Once upon a time, the words knitting and crochet conjured images of serene grannies clacking their needles in rocking chairs. You still might get flashbacks of gaudy afghans with clashing colours or horribly itchy sweaters passed down through generations of unsuspecting children. Yarn crafts have obviously been around for ages, but they’ve mostly been considered practical, rather than trendy (I’m choosing to ignore the surge of crocheted fashion that got out of hand in the 70s, because… well, just Google it). Over the past few years, though, “handmade” has become a mark of value and outdated notions are now falling by the wayside as more young folks take up needles and hooks, and find new meaning in old artistry.
Everyone has their own story about how they got started with knitting or crochet in the first place. Many learned the skill in childhood or adolescence, and returned to it as adults, while others got into the habit out of sheer curiosity and with no prior experience. But what exactly is the appeal of returning to these traditions? For some, the repetitive movements are calming and therapeutic, and it’s a way to be productive even in the midst of a Netflix binge. A resounding sentiment, though, is the appreciation for the sense of connectedness found through knitting and crochet.
Fibre artist, Anne-Marie Hay, works in a multitude of media, but knitting remains close to her heart as a link to her heritage. “Many people learn to knit through familial connections, just as I did. The yarn I am holding feels like a string that is woven through my family tree, connecting me to the women in my ancestry.” Her partner, Cody Hawes, also notes that her own knitting skills didn’t really take off until she met Hay, who helped her with problem-solving snags and solidifying her technique.
Crochet artist, Shawna Katz, recognizes how important the inherent social components of crochet and knitting are, both for the learning process and for ongoing innovation. “When I first was crocheting…there wasn’t the community there, there weren’t other people creating what I wanted to make. So, I had to make up my own patterns if I wanted to make it at all.” Katz now owns a creative crochet business, Uniquely Handcrafted, and is an employee of Riverside Yarns, Owen Sound’s local yarn shop. Often finding inspiration through commissioned pieces, she enjoys the challenge of designing new items – especially obscure requests – and takes pride in sharing her patterns with other crafters.
There are also those who see an opportunity to redefine traditional ideals through the art of knitting and crochet. Rachel Paterson looks back on her first experiences with knitting when she was volunteering with a seniors’ program. In an effort to get her away from the men’s Euchre table and instil more ‘feminine’ tendencies in her, a group of women badgered Paterson into taking up the craft. “They kept teasing me that I wasn’t a real woman until I learned how to knit and said they learned by whittling their first knitting needles and insisted I did the same.” As tough an approach as it was, she discovered a knack for making and chose to embrace it on her own terms, even starting up her own knitting business and helping others to learn the craft.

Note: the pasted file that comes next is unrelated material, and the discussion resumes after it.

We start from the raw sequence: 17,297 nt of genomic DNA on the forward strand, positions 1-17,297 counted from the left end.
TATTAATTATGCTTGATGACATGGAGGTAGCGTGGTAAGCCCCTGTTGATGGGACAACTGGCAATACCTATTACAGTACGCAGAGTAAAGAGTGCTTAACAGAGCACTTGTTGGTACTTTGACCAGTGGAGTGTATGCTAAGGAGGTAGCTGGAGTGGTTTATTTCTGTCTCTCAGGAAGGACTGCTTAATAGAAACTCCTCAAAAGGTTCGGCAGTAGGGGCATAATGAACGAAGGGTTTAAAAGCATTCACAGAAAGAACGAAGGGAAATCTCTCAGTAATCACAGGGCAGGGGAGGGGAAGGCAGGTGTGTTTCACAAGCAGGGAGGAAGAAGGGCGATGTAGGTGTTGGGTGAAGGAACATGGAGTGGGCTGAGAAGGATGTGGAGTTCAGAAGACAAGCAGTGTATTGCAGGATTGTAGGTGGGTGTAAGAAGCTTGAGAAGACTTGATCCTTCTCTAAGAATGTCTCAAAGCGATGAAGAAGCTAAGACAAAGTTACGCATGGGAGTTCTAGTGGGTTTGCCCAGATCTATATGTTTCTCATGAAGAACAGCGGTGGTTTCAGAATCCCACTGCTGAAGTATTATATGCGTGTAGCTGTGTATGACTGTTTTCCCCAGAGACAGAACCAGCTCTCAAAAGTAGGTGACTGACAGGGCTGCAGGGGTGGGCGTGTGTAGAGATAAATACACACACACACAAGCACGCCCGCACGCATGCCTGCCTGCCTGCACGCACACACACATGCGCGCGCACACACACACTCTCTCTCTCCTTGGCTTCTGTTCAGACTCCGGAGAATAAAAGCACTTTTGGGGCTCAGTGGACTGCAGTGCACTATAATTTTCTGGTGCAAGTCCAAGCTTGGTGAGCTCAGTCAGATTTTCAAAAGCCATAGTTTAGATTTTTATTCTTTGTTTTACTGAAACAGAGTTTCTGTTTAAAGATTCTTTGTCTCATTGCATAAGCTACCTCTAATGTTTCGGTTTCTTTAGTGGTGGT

As Paterson’s story demonstrates, knitting and crochet have traditionally fallen under the realm of women’s domestic work. We’re making progress in breaking down binary views on gender, but much of our society continues to perpetuate gender roles and stereotypes. So, for some, the act of knitting or crocheting has become a social and political statement, a way of reclaiming skills and pushing back against convention.
This movement to contemporize yarn work also extends to the push toward ecological and sustainable living. It’s in line with favouring handmade over mass-manufactured products and aiming to reduce carbon footprints through conscious use of materials. This pattern has been noticed by Cathy Den Tandt, who co-owns Riverside Yarns with Josette deBrouwer. “[Younger people] are much more aware of the larger picture of the product and where they fit in with the product,” explains Den Tandt. This means purchasing yarn for specific projects rather than building up a stash, and also seeking eco-friendly materials.
As the heart of the Owen Sound yarn community, Den Tandt and deBrouwer keep the shop filled to the brim with an ever-growing selection of luscious skeins – sheep, alpaca, acrylics, linens, and silks, plus an assortment of recycled and locally-produced fibres. It’s as much a feast for the senses as it is for the soul.
If you find yourself itching for connection and creativity, there’s no time like the present to join the maker movement. Check out Riverside’s Tuesday evening knitting and crochet Zoom group, which deBrouwer runs free of charge. Whether you tend toward practical or whimsical, inspiration is endless with yarn crafts, and you might just surprise yourself with a new-found love. These are definitely habits you want to get hooked on.
Words and photos by Sarah Goldman